Academic Labour Market", The Economic Journal, Vol. 115, 2005, pp.
F81-F107 (refereed journal article: 4* on ABS list).
R6. R. Davies, S. Drinkwater, C. Joll, M.
Jones, H. Lloyd-Williams, G. Makepeace, M. Parhi,
A. Parken, C. Robinson, C. Taylor and V. Wass (2011), An
Anatomy of Economic Inequality in Wales, Report prepared on behalf
of the Wales Equality and Human Rights Commission, 2011.
Authors in bold and italics were at Swansea University at the time of
publication; authors in bold were at Swansea University before and after
this point but not at the time of publication.
Sloane and O'Leary formed a research team,
with colleagues in Dublin and Adelaide, that was awarded a research
contract by CEDEFOP worth in excess of £250,000 (2008-2012) to examine The
Determinants and Consequences of Skill Mismatch and Policy Implications.
Jones, Latreille and Sloane
were partners on the Health at Work project (2008-12), which was
coordinated by the University of Aberdeen and received in excess of €1
million in funding from the European Commission 7th Framework
Drinkwater is a team leader on a €2.3million NORFACE award
(2009-13) entitled Temporary Migration, Integration and the Role of
Policies (TEMPO), with the Swansea team focusing on Polish migrant
workers in the UK. (NORFACE is the New Opportunities for Research Funding
Co-operation Agency in Europe, a network of 15 national research funding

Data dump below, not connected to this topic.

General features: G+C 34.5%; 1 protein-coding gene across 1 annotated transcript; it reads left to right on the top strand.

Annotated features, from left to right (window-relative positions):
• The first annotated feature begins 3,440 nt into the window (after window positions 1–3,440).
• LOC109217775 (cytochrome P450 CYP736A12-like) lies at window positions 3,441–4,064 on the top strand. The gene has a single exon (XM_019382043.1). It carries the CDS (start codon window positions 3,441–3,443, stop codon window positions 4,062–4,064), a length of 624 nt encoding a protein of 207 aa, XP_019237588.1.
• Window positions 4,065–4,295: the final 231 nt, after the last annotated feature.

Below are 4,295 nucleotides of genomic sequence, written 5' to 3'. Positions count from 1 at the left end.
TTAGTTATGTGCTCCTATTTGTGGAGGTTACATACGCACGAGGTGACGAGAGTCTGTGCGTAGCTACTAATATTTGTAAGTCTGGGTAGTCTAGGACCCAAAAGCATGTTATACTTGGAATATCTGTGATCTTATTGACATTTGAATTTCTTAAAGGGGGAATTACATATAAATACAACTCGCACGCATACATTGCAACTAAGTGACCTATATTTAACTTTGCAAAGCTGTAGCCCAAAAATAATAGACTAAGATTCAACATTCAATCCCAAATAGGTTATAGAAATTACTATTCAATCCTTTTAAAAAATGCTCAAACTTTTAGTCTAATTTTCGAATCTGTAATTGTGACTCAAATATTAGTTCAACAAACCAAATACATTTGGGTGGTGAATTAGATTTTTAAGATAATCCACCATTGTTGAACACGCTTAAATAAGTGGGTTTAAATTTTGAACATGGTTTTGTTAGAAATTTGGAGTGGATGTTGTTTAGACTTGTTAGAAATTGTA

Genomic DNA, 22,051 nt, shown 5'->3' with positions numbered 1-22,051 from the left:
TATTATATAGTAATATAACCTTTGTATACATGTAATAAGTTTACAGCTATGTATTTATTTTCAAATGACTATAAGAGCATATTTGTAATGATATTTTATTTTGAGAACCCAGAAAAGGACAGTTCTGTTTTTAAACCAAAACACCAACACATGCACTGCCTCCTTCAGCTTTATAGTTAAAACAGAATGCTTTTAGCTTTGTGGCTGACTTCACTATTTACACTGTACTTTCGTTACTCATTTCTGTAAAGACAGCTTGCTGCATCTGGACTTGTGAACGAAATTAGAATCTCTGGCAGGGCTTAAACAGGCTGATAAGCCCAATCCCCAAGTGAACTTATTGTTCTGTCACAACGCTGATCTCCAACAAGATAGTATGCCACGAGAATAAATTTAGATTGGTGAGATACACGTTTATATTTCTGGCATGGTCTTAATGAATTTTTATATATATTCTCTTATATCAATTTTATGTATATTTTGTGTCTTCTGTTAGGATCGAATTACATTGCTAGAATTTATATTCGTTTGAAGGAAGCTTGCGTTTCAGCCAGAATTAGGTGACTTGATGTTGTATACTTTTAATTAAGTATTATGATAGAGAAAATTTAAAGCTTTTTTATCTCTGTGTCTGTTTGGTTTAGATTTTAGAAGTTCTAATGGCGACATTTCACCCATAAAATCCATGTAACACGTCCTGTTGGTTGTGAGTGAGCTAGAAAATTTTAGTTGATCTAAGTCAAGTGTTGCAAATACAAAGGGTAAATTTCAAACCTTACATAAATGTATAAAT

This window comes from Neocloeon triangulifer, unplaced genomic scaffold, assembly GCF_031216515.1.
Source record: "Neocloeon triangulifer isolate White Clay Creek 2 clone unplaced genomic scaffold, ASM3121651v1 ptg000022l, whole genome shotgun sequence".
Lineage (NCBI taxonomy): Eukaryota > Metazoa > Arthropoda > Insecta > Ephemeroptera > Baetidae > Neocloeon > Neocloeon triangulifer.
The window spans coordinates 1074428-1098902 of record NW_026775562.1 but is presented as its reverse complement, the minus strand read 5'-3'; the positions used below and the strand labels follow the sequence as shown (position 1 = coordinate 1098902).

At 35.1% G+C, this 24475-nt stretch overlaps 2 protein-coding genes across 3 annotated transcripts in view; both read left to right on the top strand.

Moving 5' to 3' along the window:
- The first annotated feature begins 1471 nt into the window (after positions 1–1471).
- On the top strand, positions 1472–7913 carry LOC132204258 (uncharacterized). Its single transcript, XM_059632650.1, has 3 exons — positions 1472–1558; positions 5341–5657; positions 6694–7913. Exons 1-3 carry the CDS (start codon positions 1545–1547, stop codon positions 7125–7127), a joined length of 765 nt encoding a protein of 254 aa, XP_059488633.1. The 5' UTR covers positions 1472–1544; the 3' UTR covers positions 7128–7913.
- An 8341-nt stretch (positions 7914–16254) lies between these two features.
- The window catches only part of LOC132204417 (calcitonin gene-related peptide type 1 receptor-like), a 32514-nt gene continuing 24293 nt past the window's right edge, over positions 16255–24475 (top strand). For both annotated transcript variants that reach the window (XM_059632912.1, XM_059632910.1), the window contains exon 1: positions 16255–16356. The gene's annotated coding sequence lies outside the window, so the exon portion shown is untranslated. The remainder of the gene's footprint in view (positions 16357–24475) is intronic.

organisations in Europe and Canada)
In addition to the above projects, and the ESRC-funded project on ethnic
disadvantage in the UK labour market, funded research has been undertaken
on gender pay inequality and occupational segregation for the Equal
Opportunities Commission and the Welsh Development Agency and on
disability and the labour market for the Department for Work and Pensions
(DWP) and Welsh Government (WG).
Details of the impact
The underpinning research has demonstrable policy-relevance and impact
across several dimensions of inequality, including gender, age, ethnicity,
religion, sexual orientation and disability. This research therefore
covers the main groups that have been identified in the Equality Act 2010
as a protected characteristic.
The report produced by WISERD for the EHRC brought together various
dimensions of inequality and provided a similar but updated report for
Wales to that produced for the UK by the NEP. Not only did the WISERD
report contain information on a range of economic inequalities in Wales,
it also undertook far more detailed comparisons at a sub-UK level than in
the NEP's report. The WISERD report has been discussed on several
occasions in the National Assembly for Wales' Communities, Equalities and
Local Government Committee, with the Welsh Minister for Finance describing